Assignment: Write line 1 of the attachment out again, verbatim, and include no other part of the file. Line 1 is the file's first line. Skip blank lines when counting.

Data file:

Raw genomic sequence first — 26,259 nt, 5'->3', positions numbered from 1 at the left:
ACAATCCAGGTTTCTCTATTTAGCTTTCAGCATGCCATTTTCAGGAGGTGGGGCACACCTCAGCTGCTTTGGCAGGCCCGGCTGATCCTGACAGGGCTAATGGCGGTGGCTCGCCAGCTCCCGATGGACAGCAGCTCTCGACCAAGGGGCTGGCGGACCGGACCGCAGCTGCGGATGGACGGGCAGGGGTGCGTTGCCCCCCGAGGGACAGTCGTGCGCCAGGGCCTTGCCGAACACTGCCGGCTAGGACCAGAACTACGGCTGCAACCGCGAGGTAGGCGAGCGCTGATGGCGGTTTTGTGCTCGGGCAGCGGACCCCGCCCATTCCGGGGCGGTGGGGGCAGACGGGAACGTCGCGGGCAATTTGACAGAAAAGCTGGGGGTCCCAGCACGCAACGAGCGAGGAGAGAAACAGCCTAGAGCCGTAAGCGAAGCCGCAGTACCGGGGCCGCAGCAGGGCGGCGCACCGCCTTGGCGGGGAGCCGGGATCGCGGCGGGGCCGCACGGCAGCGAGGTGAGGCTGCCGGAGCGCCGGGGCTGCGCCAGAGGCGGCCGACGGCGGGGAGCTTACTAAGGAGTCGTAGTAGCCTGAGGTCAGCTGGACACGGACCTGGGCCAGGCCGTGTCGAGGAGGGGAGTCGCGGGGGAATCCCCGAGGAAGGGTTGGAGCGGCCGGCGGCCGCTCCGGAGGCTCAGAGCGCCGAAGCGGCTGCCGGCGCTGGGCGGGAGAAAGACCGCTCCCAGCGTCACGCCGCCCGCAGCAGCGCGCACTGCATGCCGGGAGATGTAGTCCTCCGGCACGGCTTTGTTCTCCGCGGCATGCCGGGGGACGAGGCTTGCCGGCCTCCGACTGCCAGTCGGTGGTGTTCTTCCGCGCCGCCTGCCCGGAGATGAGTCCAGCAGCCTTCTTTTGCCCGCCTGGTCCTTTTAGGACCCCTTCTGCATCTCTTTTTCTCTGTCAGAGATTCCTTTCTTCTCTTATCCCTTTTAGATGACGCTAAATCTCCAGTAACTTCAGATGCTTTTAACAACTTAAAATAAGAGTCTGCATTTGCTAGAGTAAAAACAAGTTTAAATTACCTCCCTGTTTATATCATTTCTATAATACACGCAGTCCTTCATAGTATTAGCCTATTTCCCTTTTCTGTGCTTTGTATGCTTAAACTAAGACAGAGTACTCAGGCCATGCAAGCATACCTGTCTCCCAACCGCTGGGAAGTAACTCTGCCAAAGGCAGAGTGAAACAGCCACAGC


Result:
Raw genomic sequence first — 26,259 nt, 5'->3', positions numbered from 1 at the left: